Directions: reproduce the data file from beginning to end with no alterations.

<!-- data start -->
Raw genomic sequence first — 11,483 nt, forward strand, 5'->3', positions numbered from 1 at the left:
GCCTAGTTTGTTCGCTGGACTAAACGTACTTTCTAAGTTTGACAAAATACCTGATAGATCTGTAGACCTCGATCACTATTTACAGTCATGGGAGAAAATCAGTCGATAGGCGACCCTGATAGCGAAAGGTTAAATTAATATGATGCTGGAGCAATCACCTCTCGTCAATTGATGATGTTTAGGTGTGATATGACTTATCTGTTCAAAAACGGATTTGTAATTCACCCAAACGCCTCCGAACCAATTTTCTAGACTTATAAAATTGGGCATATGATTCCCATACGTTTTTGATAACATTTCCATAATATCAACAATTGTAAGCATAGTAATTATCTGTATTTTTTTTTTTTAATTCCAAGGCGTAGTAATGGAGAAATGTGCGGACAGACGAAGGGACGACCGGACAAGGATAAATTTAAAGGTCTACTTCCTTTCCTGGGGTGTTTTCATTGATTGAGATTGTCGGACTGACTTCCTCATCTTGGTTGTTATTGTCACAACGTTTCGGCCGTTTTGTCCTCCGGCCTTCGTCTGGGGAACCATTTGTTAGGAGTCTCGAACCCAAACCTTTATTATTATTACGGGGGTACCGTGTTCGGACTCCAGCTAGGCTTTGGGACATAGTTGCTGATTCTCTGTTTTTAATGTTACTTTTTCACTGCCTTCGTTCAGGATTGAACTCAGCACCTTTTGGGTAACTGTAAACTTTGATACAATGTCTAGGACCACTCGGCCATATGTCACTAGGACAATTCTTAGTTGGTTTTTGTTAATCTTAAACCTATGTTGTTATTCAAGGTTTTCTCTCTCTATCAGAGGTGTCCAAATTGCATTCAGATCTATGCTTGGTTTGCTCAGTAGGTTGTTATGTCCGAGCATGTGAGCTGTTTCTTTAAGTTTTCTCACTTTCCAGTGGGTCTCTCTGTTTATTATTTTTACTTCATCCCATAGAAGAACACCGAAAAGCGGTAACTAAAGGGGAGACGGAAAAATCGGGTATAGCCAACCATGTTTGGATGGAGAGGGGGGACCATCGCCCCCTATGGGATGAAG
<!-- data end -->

Raw genomic sequence first — 11,483 nt, forward strand, 5'->3', positions numbered from 1 at the left:
GCCTAGTTTGTTCGCTGGACTAAACGTACTTTCTAAGTTTGACAAAATACCTGATAGATCTGTAGACCTCGATCACTATTTACAGTCATGGGAGAAAATCAGTCGATAGGCGACCCTGATAGCGAAAGGTTAAATTAATATGATGCTGGAGCAATCACCTCTCGTCAATTGATGATGTTTAGGTGTGATATGACTTATCTGTTCAAAAACGGATTTGTAATTCACCCAAACGCCTCCGAACCAATTTTCTAGACTTATAAAATTGGGCATATGATTCCCATACGTTTTTGATAACATTTCCATAATATCAACAATTGTAAGCATAGTAATTATCTGTATTTTTTTTTTTTAATTCCAAGGCGTAGTAATGGAGAAATGTGCGGACAGACGAAGGGACGACCGGACAAGGATAAATTTAAAGGTCTACTTCCTTTCCTGGGGTGTTTTCATTGATTGAGATTGTCGGACTGACTTCCTCATCTTGGTTGTTATTGTCACAACGTTTCGGCCGTTTTGTCCTCCGGCCTTCGTCTGGGGAACCATTTGTTAGGAGTCTCGAACCCAAACCTTTATTATTATTACGGGGGTACCGTGTTCGGACTCCAGCTAGGCTTTGGGACATAGTTGCTGATTCTCTGTTTTTAATGTTACTTTTTCACTGCCTTCGTTCAGGATTGAACTCAGCACCTTTTGGGTAACTGTAAACTTTGATACAATGTCTAGGACCACTCGGCCATATGTCACTAGGACAATTCTTAGTTGGTTTTTGTTAATCTTAAACCTATGTTGTTATTCAAGGTTTTCTCTCTCTATCAGAGGTGTCCAAATTGCATTCAGATCTATGCTTGGTTTGCTCAGTAGGTTGTTATGTCCGAGCATGTGAGCTGTTTCTTTAAGTTTTCTCACTTTCCAGTGGGTCTCTCTGTTTATTATTTTTACTTCATCCCATAGAAGAACACCGAAAAGCGGTAACTAAAGGGGAGACGGAAAAATCGGGTATAGCCAACCATGTTTGGATGGAGAGGGGGGACCATCGCCCCCTATGGGATGAAG